Thinking About How Couples Met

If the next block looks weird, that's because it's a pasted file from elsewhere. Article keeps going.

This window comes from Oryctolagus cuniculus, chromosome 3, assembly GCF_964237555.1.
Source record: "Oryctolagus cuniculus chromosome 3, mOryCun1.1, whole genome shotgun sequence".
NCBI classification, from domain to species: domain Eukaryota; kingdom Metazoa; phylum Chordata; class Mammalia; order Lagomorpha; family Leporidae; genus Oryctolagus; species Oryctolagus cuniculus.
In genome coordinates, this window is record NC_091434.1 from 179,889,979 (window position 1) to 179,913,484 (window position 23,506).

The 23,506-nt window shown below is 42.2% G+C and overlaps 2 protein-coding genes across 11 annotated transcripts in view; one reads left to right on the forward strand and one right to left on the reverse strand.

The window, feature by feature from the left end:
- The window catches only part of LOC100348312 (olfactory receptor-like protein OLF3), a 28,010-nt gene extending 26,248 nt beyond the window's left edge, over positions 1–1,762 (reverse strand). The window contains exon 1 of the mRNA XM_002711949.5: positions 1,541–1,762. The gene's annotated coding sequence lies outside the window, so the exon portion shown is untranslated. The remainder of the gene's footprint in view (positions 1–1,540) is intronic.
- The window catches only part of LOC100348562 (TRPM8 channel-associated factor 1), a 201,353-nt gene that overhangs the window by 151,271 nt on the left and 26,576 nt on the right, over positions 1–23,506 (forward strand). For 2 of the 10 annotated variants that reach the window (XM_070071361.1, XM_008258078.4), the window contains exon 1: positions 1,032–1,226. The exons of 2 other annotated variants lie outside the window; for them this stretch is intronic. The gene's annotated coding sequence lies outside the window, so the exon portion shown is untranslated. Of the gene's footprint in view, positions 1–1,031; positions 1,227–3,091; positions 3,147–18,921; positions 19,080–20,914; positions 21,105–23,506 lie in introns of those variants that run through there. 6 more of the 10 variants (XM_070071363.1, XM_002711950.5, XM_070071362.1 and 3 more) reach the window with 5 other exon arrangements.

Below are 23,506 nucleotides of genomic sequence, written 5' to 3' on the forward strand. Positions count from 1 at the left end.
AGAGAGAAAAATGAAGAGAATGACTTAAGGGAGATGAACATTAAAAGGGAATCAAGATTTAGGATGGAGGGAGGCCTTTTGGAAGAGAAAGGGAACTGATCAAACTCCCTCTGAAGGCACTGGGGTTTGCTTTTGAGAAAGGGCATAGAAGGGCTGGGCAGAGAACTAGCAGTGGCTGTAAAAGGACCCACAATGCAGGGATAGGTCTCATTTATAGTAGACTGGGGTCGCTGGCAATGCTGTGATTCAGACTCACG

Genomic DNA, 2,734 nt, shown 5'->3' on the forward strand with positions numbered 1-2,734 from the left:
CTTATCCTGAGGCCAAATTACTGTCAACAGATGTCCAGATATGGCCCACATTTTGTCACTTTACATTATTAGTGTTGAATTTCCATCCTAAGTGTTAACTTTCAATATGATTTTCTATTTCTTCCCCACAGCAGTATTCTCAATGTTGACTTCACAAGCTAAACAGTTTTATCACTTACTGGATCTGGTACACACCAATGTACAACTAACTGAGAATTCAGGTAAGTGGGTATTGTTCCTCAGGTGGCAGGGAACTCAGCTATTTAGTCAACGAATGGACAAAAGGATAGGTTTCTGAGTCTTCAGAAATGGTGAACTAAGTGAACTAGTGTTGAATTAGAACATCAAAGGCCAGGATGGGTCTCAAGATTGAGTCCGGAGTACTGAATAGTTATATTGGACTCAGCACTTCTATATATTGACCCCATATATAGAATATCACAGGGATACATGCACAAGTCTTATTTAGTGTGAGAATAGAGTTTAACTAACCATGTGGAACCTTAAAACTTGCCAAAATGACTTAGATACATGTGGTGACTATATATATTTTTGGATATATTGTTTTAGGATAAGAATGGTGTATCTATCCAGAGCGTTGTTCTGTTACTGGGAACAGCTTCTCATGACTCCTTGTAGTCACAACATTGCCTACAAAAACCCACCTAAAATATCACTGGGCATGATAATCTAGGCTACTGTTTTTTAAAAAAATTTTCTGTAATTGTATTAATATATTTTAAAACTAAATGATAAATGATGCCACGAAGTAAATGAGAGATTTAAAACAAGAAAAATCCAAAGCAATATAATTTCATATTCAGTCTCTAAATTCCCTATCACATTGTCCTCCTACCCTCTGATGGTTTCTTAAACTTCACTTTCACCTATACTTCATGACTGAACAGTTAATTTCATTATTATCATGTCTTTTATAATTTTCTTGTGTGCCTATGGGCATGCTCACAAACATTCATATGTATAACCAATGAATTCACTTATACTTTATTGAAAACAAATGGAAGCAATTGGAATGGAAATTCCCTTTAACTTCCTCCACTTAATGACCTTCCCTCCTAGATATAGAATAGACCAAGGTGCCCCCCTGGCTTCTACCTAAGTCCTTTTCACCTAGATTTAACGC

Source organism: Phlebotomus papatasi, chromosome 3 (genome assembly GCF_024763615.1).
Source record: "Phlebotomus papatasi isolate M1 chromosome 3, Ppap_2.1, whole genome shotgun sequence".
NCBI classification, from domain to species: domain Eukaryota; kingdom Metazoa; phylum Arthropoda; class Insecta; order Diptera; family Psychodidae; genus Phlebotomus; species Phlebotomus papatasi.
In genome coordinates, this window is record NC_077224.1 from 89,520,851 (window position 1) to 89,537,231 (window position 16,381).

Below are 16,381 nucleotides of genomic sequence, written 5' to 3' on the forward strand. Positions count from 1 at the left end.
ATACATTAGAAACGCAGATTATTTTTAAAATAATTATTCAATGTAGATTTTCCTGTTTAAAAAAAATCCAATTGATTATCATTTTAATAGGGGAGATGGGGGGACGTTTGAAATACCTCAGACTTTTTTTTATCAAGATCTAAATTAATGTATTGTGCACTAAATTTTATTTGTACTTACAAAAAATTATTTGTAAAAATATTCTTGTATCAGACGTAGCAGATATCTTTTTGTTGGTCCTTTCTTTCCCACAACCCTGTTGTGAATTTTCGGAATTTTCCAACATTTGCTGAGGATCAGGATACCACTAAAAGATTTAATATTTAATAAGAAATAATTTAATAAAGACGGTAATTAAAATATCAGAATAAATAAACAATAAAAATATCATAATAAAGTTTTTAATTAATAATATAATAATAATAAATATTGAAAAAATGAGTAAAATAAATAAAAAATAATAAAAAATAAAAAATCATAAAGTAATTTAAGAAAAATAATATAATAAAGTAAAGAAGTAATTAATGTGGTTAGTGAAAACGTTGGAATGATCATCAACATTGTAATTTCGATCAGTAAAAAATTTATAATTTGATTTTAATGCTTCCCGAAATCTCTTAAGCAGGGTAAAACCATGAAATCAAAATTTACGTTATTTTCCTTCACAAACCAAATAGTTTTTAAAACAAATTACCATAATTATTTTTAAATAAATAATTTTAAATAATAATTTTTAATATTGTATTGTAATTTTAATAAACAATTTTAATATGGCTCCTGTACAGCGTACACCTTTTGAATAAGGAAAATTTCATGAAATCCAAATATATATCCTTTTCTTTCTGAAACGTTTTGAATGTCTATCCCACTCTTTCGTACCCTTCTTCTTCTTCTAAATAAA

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In 1898, the sensationalist New York American reported the story of an unusual engagement. A Polish man from Pennsylvania had approached a New York City saloonkeeper and offered to pay him $20 for his help in finding the man a wife. The immigrant requested that for the same $20 the saloonkeeper host a party—complete with music, lunch, whiskey, beer, and cigars—to celebrate the engagement. The saloonkeeper agreed. He found a woman willing to marry the stranger, and he held the festivities as promised. The bride balked, however, when she heard that her intended groom expected her to move to Pennsylvania. With the marriage called off, the Polish man asked for a refund. Appearing in Police Court, the saloonkeeper agreed to return the $20 saying he had enjoyed the party anyway.[1] Most researchers will not discover a story like this one, but questioning how the couples in a family met can help genealogists brainstorm about research questions, develop strategies, and streamline investigations.

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